Bombay H.C : The petitioner, a partnership firm, carrying on business as a job contractor, i.e., supply of skilled, semi-skilled and unskilled labourers abroad, has challenged the notice dated March 2, 1984

High Court Of Bombay

Mahesh Chandra Overseas Corporation vs. S.K. Shrivastav, Income Tax Officer & Ors.

Sections 147, 147(b), 148

Asst. Year 1978-79

T.D. Sugla, J.

Writ Petn. No. 1855 of 1984

15th March, 1990

Counsel Appeared

Bhujli & V.H. Patil, for the Petitioner : Dr. V. Balasubramanian, J.P. Deodhar & Miss S.G. Shah, for the Respondents

D. SUGLA, J.:

By this petition under Art. 226 of the Constitution of India, the petitioner, a partnership firm, carrying on business as a job contractor, i.e., supply of skilled, semi-skilled and unskilled labourers abroad, has challenged the notice dated March 2, 1984, issued by the First ITO, GA-Ward, Piramal Chambers, Bombay, under s. 148 of the IT Act, 1961, for the asst. yr. 1978-79. The assessment was originally completed under s. 144 on March 31, 1981. It was reopened under s. 146 on April 8, 1981. Fresh assessment was made under s. 143(3) r/w s. 144B on June 18, 1981.

2. After the assessment was completed, the internal audit of the IT Department raised a number of objections and made general observations regarding the petitioner’s above assessment. On the basis thereof, the ITO, in the first instance, felt that the assessment required to be rectified under s. 154/155 of the IT Act, 1961. Accordingly, he issued a notice dated January 28, 1982, and forwarded the objections raised and the general observations made by the internal audit to the petitioner calling for its explanation. An explanation was filed on February 8, 1982. Nothing happened between February 8, 1982, and February 12, 1984, when the impugned notice under s. 148 was issued requiring the petitioner to file a return in response thereto.

The notice having been issued beyond a period of four years after the assessment year, it has to be taken that the notice, if it is to be valid, must have been issued under s. 148 r/w s. 147(a).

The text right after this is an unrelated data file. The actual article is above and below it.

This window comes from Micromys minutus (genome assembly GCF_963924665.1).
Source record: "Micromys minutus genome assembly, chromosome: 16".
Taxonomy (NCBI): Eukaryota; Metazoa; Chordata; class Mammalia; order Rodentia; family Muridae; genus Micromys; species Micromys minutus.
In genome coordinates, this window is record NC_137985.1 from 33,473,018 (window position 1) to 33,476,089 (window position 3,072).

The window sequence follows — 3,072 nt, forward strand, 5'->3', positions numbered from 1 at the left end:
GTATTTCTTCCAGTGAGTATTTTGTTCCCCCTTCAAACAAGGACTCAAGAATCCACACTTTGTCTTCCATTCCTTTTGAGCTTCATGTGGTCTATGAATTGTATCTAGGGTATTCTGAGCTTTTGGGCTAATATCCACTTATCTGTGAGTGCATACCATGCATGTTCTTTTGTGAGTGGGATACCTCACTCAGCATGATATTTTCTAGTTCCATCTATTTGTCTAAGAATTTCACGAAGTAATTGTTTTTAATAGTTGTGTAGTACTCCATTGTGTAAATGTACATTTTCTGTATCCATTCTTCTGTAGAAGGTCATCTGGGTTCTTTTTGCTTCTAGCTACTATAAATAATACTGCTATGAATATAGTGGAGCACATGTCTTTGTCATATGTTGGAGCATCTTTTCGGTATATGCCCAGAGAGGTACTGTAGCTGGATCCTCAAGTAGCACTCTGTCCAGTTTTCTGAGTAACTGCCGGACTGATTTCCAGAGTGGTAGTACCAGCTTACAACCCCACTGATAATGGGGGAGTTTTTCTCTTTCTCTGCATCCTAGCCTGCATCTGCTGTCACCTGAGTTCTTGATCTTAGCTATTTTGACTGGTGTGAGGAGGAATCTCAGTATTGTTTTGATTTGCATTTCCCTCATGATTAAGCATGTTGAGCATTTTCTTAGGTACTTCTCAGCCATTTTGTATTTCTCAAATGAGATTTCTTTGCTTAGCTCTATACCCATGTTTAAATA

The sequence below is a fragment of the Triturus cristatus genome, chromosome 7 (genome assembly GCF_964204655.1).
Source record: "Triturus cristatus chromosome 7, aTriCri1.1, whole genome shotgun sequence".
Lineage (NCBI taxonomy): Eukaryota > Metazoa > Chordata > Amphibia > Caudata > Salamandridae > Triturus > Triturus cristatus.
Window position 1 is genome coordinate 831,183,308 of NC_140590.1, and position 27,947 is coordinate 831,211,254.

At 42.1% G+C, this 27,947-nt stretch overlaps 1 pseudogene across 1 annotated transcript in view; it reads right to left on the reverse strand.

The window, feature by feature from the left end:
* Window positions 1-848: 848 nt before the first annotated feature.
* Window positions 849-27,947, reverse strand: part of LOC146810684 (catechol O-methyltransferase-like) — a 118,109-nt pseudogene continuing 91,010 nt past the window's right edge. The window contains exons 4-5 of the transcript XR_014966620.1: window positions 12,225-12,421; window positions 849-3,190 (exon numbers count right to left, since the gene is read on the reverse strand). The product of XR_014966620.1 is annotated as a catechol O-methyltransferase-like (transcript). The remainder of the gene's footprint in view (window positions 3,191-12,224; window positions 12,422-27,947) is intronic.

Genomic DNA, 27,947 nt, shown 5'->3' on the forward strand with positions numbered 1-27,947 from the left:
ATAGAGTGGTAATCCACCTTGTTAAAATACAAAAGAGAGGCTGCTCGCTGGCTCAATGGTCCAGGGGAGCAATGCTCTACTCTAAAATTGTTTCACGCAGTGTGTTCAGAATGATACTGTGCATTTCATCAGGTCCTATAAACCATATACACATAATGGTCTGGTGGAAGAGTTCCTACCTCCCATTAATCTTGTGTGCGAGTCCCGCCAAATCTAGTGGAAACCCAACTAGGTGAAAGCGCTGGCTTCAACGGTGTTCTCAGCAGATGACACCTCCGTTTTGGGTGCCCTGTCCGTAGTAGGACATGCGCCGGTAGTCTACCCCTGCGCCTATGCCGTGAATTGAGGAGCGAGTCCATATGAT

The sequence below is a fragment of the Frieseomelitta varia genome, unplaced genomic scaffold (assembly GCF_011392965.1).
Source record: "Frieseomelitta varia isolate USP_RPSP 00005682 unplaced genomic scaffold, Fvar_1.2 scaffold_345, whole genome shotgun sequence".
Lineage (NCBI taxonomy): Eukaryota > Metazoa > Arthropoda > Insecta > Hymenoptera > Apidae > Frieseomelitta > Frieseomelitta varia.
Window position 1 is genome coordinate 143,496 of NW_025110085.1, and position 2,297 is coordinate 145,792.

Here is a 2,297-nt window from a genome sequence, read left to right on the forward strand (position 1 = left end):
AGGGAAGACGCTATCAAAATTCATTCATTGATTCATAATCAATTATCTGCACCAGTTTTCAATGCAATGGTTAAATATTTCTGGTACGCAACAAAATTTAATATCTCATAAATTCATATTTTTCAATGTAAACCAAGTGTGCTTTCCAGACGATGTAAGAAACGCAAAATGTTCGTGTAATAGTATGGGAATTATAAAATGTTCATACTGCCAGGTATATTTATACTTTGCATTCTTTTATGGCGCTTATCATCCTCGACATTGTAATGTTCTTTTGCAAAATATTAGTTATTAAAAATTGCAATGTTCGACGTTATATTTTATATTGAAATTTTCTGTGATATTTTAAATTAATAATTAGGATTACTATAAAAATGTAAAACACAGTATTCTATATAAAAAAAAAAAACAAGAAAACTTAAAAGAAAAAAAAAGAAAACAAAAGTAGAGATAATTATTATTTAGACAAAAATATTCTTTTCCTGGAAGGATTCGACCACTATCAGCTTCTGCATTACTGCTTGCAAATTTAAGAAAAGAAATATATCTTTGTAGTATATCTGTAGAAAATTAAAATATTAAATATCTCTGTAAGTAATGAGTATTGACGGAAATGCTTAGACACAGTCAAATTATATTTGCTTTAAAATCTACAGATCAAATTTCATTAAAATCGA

The petition was admitted on September 3, 1984, when rule was issued and interim relief in terms of prayer (c) was granted. However, no affidavit-in-reply has yet been filed on behalf of the Department. In the circumstances, having particular regard to the averments made in the petition which remain unrebutted, it is only proper to assume that being of the view that rectification under s. 154/155 might not be possible because of the disputed questions involved, the notice must have been issued by the ITO on the basis of audit objections.

5. It is submitted by Shri Bhujle, learned counsel for the petitioner, that the audit objections make it clear that the internal audit has reappraised the evidence and other material in the assessment records and expressed its own views about the manner in which the assessment should have been made. He took the Court through the audit objections and general observations at pages 25 to 30 of the paper book and the petitioner’s reply thereto at pages 31 to 37 to show that each and every objection or observation made by the internal audit was wrong and without any basis. That apart, it merely amounted to a change of opinion on questions which, to say the least, were mixed questions of fact and law. In support of the contention that audit objections could not be a valid basis for reopening of the assessment, Shri Bhujle relied on the Supreme Court decision in Indian and Eastern Newspaper Society vs. CIT (1979) 119 ITR 996.